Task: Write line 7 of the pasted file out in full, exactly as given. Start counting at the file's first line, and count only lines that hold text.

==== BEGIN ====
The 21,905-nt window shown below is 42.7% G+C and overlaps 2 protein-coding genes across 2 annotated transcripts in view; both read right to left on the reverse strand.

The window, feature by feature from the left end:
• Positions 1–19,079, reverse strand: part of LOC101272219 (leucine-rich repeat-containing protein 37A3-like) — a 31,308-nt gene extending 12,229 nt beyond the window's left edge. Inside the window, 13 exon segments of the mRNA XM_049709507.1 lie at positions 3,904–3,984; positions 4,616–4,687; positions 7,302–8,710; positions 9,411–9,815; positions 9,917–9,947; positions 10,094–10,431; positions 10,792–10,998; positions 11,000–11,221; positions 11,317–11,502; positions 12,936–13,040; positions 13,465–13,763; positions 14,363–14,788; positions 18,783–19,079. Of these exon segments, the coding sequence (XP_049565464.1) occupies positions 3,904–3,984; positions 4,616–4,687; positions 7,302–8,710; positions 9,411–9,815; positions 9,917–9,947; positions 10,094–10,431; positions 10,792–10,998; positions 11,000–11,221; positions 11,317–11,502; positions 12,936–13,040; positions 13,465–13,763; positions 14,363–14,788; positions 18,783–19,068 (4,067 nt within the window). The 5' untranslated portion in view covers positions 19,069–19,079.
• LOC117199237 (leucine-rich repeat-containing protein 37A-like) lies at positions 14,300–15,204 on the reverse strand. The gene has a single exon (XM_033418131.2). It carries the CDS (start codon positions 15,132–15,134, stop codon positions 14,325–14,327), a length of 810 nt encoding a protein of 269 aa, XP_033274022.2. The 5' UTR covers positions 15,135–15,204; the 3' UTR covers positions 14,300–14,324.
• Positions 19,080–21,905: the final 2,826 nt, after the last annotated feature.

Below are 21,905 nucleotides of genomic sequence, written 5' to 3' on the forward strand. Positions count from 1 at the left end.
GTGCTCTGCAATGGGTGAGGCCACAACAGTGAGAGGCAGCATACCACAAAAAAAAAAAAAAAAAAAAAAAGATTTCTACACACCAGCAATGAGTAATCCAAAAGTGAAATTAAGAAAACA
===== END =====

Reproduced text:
GTGCTCTGCAATGGGTGAGGCCACAACAGTGAGAGGCAGCATACCACAAAAAAAAAAAAAAAAAAAAAAAGATTTCTACACACCAGCAATGAGTAATCCAAAAGTGAAATTAAGAAAACA